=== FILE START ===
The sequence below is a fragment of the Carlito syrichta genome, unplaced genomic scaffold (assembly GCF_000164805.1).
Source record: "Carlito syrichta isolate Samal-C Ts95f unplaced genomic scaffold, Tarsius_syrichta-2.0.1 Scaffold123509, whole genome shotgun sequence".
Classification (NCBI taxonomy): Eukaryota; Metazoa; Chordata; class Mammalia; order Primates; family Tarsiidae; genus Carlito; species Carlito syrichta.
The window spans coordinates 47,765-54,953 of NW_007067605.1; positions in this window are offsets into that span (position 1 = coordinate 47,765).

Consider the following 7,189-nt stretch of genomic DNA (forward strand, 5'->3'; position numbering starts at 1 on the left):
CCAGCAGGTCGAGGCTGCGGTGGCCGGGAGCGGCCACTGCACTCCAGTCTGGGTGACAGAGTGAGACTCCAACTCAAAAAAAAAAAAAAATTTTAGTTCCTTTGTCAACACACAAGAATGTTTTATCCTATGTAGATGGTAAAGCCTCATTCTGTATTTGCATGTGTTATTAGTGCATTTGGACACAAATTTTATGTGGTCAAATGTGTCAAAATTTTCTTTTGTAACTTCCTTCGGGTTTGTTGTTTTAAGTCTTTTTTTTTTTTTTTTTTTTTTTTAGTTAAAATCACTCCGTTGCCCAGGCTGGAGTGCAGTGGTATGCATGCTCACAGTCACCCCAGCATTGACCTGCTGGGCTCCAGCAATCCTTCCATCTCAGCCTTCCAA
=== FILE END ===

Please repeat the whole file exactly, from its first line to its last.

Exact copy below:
The sequence below is a fragment of the Carlito syrichta genome, unplaced genomic scaffold (assembly GCF_000164805.1).
Source record: "Carlito syrichta isolate Samal-C Ts95f unplaced genomic scaffold, Tarsius_syrichta-2.0.1 Scaffold123509, whole genome shotgun sequence".
Classification (NCBI taxonomy): Eukaryota; Metazoa; Chordata; class Mammalia; order Primates; family Tarsiidae; genus Carlito; species Carlito syrichta.
The window spans coordinates 47,765-54,953 of NW_007067605.1; positions in this window are offsets into that span (position 1 = coordinate 47,765).

Consider the following 7,189-nt stretch of genomic DNA (forward strand, 5'->3'; position numbering starts at 1 on the left):
CCAGCAGGTCGAGGCTGCGGTGGCCGGGAGCGGCCACTGCACTCCAGTCTGGGTGACAGAGTGAGACTCCAACTCAAAAAAAAAAAAAAATTTTAGTTCCTTTGTCAACACACAAGAATGTTTTATCCTATGTAGATGGTAAAGCCTCATTCTGTATTTGCATGTGTTATTAGTGCATTTGGACACAAATTTTATGTGGTCAAATGTGTCAAAATTTTCTTTTGTAACTTCCTTCGGGTTTGTTGTTTTAAGTCTTTTTTTTTTTTTTTTTTTTTTTTAGTTAAAATCACTCCGTTGCCCAGGCTGGAGTGCAGTGGTATGCATGCTCACAGTCACCCCAGCATTGACCTGCTGGGCTCCAGCAATCCTTCCATCTCAGCCTTCCAA